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I have a dataset I'm using to predict a binary outcome variable with 6 columns. Five of them are 10-30 level categorical variables with information about the user, e.g. job function, industry, country, but one is a raw, user entered text field (job title) with thousands of discrete values. In order to perform the prediction, I need to reduce Job Title to a usable number of categories (say, 100 or less).

Do any standard or published approaches exist for single vector dimension reduction? I haven't been able to find anything online.

My current approach is as follows. I've looked at PCA, but it doesn't seem to be applicable to this problem, as I'm only interested in reducing the single vector. Instead what I've done is group some job titles by generating a matrix containing the Levenshtein distance between each string and grouping the best matches. However, this mostly only serves to group mis-spellings, and I worry about losing important information (e.g. grouping SVP with VP). The second step is to simply select the 100 most frequent character strings and push the rest to "Uncommon Title", which I treat as it's own category in prediction. The problem is that after both of these steps, I'm left with roughly 50% of my observations as having the "Uncommon Title" category. Is there anything I can do to maintain at least some information on these observations?

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First, I would make all of the inputs to this text string either upper or lower case. Sounds obvious but many people aren't aware that many software modules evaluate strings differently as a function of case. Then, I would suggest exploring a few text functions, e.g., Hamming's distance, Levenshtein distance, or hash operators that can make the collapsing and condensing of text strings more manageable by quantifying the amount of effort in terms of character substitution or transposition required to make the strings equivalent. Obviously, focusing on the strings with low values for these functions would help reduce the workload. Finally, consider biting the bullet and grooming the remaining data by hand for typos, variant spellings, abbreviations, punctuation, and so on may be a necessary last step -- but only on the strings that are the most difficult, hopefully a subset of the total. E.g., not being sure what you've done to get down to 50% "Uncommon" strings, you might focus on those fields.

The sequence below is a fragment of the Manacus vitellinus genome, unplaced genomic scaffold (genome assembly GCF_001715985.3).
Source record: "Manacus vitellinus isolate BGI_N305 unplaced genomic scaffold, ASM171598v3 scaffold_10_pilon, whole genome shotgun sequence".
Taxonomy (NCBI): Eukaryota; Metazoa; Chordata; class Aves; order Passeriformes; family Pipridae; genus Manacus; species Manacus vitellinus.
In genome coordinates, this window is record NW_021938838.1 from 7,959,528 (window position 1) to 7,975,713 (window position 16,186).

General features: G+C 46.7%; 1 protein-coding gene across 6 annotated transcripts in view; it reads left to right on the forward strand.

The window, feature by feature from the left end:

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  • $\begingroup$ Thanks for the feedback, it's good to know I'm more or less on the right track. I had pushed everything to lower case as you mentioned, but of course you're correct that it's a very necessary first step. I think if I were to try and take a programmatic approach, I think it would seem that a function where the acceptable distance increases as the relative frequency decreases would be the appropriate term. That can at least help you create relatively even coverage across each category within the vector. $\endgroup$ – Stencil Jun 11 '15 at 0:58
  • $\begingroup$ That's true and a good workaround doing it by frequency and proximity. I hate to admit it, but having been given any number of dirty fields like this over the years, I've usually ended up brute forcing it, i.e., grooming the d**n things by hand. Even with thousands of possible values, one person can spend a day or so (depending). It's only when the unique counts get into the tens of thousands that you have to call out the cavalry. If it's really huge and ugly, browse "Amazon Turks filetype:pdf" for papers on crowdsourcing the dirty work. $\endgroup$ – Mike Hunter Jun 11 '15 at 1:26

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